The process of birth and growth of skeletal and muscular
The process of birth
The birth process is a great physical ordeal to the human infant because he is forcibly expelled from the intrauterine cavity. Further external force is often applied to facilitate the process of birth ( Good enough). Though this ordeal produces in the new born infant a physical and mental condition similar to the experience of adult's who had just undergone a major operation. This idea of a slosh produced by birth is not scientifically established but could be a possible hypothesis. There is however no doubt that the birth process involves potential clangers to the foetus. It may cause injury to brain particularly when instruments are used to bring about with. Even minor head injuries may have for reaching effect on later psychological development. Lack of motor co- ordination and paralysis may result from birth injuries which become apparent only after three to four years. According to one investigation 5- 10 % of cases of feeble mindedness are caused by birth injuries since the new born has to make major adjustments to survive in the new environment. Some thinkers have said that the intrauterine life is the ideal one. They have further described a strong desire on the part of all human beings to return to one security of the mother's womb. Psychological research tends to throw some doubts on this. As pregnancy continues one amount of oxygen supply to one developing foetus becomes gradually less adequately for its need, so that ultimately foetus has to die of asphyxiation. There is evidence that ammonia prior to and at birth may result in permanent impairment is leading ability. There is also permanent damage to the neuro- muscular system.
1. Physical appearance without experience or realistic.
2. Preparations the new mother is likely to be disappointed by the appearance of her infant. Its skin lies in loose fold over an emaciated skeleton and the skin. Fine hair may lower part of the body. The hair growth and head may vary from complete baldness to plenty of hair. The new born eyes are approximately half their adult size, while the body as a whole is 11/20th of its adult size.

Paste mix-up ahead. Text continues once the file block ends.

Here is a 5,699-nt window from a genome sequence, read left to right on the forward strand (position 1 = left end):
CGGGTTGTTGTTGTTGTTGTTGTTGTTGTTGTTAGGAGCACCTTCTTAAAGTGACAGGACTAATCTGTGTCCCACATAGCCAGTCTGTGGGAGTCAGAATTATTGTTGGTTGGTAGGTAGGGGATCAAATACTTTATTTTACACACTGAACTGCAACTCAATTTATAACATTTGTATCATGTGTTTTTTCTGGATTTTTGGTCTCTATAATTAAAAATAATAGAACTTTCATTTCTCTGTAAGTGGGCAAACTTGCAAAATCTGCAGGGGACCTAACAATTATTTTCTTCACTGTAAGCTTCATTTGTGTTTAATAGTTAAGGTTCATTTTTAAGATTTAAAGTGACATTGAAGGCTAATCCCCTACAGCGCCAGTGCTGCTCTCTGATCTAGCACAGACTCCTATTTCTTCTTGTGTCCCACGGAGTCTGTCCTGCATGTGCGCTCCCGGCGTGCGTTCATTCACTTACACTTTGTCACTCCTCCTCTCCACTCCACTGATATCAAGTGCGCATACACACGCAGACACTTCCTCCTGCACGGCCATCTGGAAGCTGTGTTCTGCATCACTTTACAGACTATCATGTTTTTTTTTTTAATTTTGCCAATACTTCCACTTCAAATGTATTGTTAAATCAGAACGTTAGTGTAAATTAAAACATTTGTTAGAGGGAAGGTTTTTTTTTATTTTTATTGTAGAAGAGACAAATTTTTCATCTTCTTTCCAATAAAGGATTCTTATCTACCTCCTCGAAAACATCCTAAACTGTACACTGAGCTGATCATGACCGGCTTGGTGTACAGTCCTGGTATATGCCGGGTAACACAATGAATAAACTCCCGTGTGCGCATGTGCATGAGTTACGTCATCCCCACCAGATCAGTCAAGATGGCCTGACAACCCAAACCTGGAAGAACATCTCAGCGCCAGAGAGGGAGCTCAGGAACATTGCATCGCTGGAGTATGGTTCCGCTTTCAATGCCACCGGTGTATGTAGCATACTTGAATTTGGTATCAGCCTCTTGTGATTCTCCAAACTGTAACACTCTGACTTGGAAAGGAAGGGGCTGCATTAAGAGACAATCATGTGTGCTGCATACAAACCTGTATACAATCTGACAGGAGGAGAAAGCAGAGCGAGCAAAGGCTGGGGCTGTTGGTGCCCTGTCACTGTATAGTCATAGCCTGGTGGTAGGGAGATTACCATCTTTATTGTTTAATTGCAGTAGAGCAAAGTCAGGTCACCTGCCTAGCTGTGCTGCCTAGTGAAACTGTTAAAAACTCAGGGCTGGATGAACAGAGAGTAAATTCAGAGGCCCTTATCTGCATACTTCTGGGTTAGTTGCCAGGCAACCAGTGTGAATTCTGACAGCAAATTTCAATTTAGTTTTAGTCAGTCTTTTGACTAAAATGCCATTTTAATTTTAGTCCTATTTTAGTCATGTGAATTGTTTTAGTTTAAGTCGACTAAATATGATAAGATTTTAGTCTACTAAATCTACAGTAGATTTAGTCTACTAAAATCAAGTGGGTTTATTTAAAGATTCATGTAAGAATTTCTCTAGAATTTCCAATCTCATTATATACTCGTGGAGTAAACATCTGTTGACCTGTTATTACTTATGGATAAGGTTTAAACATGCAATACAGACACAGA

The average new born infant weigh about 7.5 Lt's (the bone weight of babies in India ). The male child weigh 4.1 more in India than the female. It should be noted that infants differ from one another in their body weight at birth. Some weigh as less as 1lt and some as much as 15 lts. Certain extremes weights are very rare. The average weight of infant varies from one human race to another, from nation to nation. During the neo- natal period the infant loses weight for a few days, but regains rapidly. The loss of weight is perhaps due to the adjustments necessary for the effective functioning of the new born's digestive system and to the temporary lack of -20 ( 20 inches) in length. Male children slightly varies from 15" to 20". If we compare the linear dimension of the new born with that of the adult we have the following.
1. The infants head is 1/2 the length of the adult head.
2. The infants trunk is 1/3 the length of adult trunk.
3. The infants arm are 1/4 the the length of the adult arm.
4. The infants legs are 1/5 the length of the adult leg.
About the skeletal and muscular growth
The bones of the new born are cartilaginous and pliable. This pliability effectively prevents fracture during the birth process. The growth and direction of the new born's body therefore altered by sustained pressure. Fact of women in China during the early development. Also the necks of women in certain primitive groups are elongated by the use of metallic rings applied during the growth period.
The skull of new born consists of several bones that do not comprise a rigid cranious. These are 6 soft spots called 'Frontancts' on the head and they are the membranes that connect the more ossified areas of the skull. These frontal is are filled with ossified tissues. By about 2 years they gradually disappear earlier in females skeletal growth is more accurate then male skeletal growth. The anterior fontanel just above the forehead is often a source of worry to the in experienced mothers. Some caution is necessary at this stage, but other wise this apprehension is groundless. This softens of the skull makes birth easier, because bones of the skull can be moulded during delivery. The infants pliable cranium may also be temporarily in some favoured portions as on its back. This may result in flattening of the infants head temporary malfunction. The skull eventually regains the normal shape when the infants sleep in different positions.